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Margaret Lawrence – The Inquisitive Collector

Margaret Lawrence was passionate about ceramics. Every bit of available space in her apartment was given over to the display of her extensive collection. Custom-built shelves housing her works covered the walls of every room, including the kitchen and bathroom. Over time, possessions such as books were jettisoned to make way for ceramics. When space got really tight, even the oven was commandeered as exhibition space.  

As a collector, Margaret Lawrence had expansive tastes and interests. Her acquisitions were of diverse artists, aesthetics, periods and styles. The first work to enter her collection was a ceramic vase decorated with grapes and vine leaves by the influential Australian potter William Merric Boyd, bought from an exhibition held in the basement of the Melbourne Town Hall around 1945. Over the next sixty years, until her death in 2005 aged ninety, she built a wonderfully idiosyncratic collection. Numbering more than six hundred works, Margaret Lawrence’s collection is one of Australia’s most extensive, representing examples of many significant lineages of contemporary and historical Australian ceramic practice.  

Work by early ceramic studio artists, such as Arthur Merric Boyd, William Merric Boyd, Harold Hughan, Peter Rushforth, Reg Preston, Gladys Reynell and Klytie Pate sit in her collection, alongside works by contemporary Australian artists such as Bern Emmerichs, Greg Daly, David Ray, Prue Venables, Alan Peascod, Stephen Benwell and Deborah Halpern. As well as works by highly distinguished artists, Lawrence also acquired works by lesser-known (or now-unknown) potters and works created by small mass-production potteries. While her collection consists overwhelmingly of work by Australian artists, there are international inclusions that were often acquired by Lawrence on her overseas travels. 

Lawrence was also a very diligent and knowledgeable collector. She kept voluminous notes about each of the works in her collection, carefully recording key details about the piece and augmenting them with sketches to facilitate identification of the works. These notes were carefully maintained, kept in alphabetical order and rigorously updated. Towards the end of her life, when Lawrence was forced to move out of her apartment and into care, these folders became particularly precious, enabling her to connect to the pieces that she was forced to leave at home. 

While Margaret’s knowledge and interest were diverse, she was especially passionate about a few works, which journeyed with her to her room at Montclaire Aged Care. One piece that inspired her enduring passion and was held very dear was an elegantly shaped and luminously blue vase by Greg Daly, which is pictured above.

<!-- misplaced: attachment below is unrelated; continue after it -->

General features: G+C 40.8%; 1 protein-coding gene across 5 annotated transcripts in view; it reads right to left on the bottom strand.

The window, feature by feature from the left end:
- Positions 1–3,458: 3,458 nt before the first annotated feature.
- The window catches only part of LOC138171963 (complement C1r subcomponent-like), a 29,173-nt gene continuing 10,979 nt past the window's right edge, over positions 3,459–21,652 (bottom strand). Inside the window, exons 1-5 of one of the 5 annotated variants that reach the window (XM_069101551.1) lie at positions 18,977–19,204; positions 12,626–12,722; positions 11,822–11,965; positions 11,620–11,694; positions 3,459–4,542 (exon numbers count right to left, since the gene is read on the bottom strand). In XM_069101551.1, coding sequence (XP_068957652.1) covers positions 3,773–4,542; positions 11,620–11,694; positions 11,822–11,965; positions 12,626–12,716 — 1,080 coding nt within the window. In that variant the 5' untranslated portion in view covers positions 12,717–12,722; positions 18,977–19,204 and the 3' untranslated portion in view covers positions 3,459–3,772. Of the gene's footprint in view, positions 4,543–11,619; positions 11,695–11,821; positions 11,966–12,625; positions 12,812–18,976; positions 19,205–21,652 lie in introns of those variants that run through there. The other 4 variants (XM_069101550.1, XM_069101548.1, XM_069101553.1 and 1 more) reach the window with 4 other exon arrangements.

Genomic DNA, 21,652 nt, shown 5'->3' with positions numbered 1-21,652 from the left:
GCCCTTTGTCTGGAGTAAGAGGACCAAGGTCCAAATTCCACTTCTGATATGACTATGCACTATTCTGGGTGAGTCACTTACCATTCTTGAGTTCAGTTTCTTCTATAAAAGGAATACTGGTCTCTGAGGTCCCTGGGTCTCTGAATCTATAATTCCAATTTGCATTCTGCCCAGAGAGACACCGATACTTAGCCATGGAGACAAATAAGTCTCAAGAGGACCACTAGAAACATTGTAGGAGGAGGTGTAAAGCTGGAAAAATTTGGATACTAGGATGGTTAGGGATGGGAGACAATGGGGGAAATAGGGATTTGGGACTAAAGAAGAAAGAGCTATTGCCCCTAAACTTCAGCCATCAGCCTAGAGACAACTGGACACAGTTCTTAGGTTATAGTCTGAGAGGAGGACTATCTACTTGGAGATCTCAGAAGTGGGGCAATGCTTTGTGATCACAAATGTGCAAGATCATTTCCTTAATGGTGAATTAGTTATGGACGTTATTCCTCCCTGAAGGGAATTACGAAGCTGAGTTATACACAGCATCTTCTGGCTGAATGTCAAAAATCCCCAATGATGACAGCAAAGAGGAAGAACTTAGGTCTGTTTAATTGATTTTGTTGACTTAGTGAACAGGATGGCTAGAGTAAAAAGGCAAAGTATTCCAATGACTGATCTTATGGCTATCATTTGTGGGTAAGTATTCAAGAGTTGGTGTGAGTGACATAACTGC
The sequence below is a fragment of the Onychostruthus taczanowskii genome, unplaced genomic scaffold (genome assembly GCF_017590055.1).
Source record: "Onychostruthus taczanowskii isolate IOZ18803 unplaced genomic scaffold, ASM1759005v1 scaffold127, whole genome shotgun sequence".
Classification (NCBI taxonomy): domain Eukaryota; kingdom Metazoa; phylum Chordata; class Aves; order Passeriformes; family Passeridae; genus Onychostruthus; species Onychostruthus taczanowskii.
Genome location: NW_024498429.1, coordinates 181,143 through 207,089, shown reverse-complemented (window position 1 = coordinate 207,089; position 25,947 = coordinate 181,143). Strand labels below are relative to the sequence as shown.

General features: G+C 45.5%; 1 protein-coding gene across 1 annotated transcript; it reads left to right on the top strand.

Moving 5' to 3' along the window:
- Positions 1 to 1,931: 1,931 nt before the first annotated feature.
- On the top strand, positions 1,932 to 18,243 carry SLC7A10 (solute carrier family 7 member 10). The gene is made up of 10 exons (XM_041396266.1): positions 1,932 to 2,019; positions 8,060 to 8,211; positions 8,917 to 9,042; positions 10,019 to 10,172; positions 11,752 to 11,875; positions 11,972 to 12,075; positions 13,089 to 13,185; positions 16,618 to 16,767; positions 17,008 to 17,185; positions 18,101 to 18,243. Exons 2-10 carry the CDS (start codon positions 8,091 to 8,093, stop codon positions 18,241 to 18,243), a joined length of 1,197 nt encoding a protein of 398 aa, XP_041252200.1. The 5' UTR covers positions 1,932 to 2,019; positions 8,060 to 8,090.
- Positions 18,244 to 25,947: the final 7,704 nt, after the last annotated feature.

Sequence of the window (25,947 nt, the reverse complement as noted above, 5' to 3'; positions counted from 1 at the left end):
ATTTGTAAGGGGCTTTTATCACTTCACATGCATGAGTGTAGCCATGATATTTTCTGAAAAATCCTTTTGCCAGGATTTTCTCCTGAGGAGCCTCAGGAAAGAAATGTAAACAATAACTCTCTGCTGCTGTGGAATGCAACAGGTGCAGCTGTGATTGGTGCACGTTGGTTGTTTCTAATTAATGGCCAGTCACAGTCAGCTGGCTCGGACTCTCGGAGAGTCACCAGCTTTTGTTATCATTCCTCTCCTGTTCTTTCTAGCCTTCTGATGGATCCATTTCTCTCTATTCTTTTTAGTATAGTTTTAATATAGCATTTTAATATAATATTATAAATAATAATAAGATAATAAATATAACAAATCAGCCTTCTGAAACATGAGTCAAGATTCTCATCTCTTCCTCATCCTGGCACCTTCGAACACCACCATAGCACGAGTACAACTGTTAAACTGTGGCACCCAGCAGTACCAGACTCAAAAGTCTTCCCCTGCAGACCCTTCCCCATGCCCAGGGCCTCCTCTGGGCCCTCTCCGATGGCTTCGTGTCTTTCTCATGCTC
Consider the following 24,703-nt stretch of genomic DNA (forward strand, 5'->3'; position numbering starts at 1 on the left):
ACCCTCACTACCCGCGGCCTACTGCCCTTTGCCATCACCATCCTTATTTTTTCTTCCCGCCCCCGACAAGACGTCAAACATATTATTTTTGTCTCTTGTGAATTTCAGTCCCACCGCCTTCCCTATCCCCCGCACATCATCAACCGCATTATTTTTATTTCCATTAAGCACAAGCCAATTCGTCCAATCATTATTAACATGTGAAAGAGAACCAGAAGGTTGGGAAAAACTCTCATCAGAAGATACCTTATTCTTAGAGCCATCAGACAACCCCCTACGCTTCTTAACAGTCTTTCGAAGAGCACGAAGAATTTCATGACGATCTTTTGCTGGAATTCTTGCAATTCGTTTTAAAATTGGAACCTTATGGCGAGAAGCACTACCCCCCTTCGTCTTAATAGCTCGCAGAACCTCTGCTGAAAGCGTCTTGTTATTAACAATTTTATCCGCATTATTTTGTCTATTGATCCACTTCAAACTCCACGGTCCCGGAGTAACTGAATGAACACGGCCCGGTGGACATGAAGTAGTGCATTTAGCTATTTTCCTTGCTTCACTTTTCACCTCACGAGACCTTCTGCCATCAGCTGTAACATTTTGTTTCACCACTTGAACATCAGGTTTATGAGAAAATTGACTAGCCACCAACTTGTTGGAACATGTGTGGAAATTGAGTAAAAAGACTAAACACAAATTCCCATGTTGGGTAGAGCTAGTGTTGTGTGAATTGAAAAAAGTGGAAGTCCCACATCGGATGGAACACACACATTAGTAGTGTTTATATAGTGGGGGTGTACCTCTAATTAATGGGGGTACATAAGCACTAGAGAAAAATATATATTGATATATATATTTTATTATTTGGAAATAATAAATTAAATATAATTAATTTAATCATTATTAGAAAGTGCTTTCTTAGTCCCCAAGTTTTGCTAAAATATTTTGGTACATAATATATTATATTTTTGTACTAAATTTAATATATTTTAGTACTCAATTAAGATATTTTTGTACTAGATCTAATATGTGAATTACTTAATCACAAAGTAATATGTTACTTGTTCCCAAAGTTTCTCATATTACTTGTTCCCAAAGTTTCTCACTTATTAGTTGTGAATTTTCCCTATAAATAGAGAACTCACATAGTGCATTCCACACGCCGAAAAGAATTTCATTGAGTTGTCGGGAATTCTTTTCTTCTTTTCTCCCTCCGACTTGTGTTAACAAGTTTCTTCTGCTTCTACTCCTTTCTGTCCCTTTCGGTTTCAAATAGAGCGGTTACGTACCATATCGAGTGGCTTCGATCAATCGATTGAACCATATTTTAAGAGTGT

Margaret Lawrence’s ceramics collection was bequeathed to the Victorian College of the Arts and to the VCA Margaret Lawrence Gallery. There is a permanent rotating display of Margaret Lawrence’s collection in the VCA Lenton Parr Music, Visual and Performing Arts Library at Southbank.


Remembering Margaret Lawrence and her collection
Anna Maas

It was a cold afternoon in the middle of 2002 when Margaret Lawrence arrived at the gallery wearing an emerald green jacket and carrying a navy blue shoulder bag. She stood at the door and greeted me with a polite “Hello” and asked in her distinctive voice, “How long have you been here?” and “Why haven’t I known about you earlier?” She was immediately distracted by the collection of ceramic works surrounding her, and I watched as she made her way through the display cabinets. She was obviously delighted at what she had just discovered. I wondered if I should go up to her and start a conversation, but I felt I should not bother her, as she had probably come in for a short while to get out of the cold. Little did I know that I had just met a person who shared my interest, curiosity and passion for ceramics. That afternoon, Margaret and I spent two hours chatting about ceramics over a cup of coffee and came to an arrangement that I would personally deliver her ceramic purchases to her home in Balaclava.

The deliveries were an exciting event for Margaret. On arrival I would ring her intercom and she would descend the three flights of stairs to greet me and open the security gate. Once inside her flat, I would unpack the boxes and place the ceramics on the sofa, which had been cleared of papers and books. As each new piece was unwrapped, Margaret and I discussed the particular qualities and background of the artist. Margaret not only enjoyed these conversations, but also found them very useful for her comprehensive catalogue, which consisted of information about more than two thousand pieces of Australian ceramics. Each piece was catalogued in alphabetical order, with title, artist’s name, and date and place of purchase. Margaret also included her own accurate coloured drawing of each piece for easy identification. The catalogue, consisting of four or five folders, was very precious to her, and she always kept it close at hand to help her keep track of her vast collection. 

Margaret’s ceramics dominated her home. Every vacant shelf in every room was used to display her collection. One day she rang me and asked whether I could find a home for a series of books on Japanese art. “They need to go,” she said. “The shelves could be used to display more ceramics.”

Margaret had particular favourites in her collection. Like many of us, Margaret loved and responded to colour, particularly blue. This may have been because she spent a considerable part of her life living by the sea. She also loved to “gently touch” some of her works – the sensation of texture delighted her. Her wicked sense of humour also led her to thoroughly enjoy the quirky and whimsical.

The works of Stephen Bowers, Gerry Wedd, Stephen Benwell, Barbara Swarbrick and Joe Szirer especially struck a chord with Margaret, not only for their skillful artistry, but also for their narrative and humour.

The soda-glazed stoneware pieces by Gail Nichols were a joy for her to touch, as were the varying textures of the works by Owen Rye and Alan Peascod, two long-standing friends and masters of complex textural surfaces and glazes.

Margaret adored the works of Bill Samuels and Koji Hoashi for their strong responses to their environments through form, colour and glaze. This response is also evident in the pot by the legendary Peter Rushforth. Peter studied at RMIT after World War II before moving to the Sydney Technical College and establishing in 1962, with fellow potter Mollie Douglas, the first Certificate Course in Ceramics in Australia. Margaret’s collection also features work by the late Allan Lowe, who inspired Peter to pursue pottery as a career.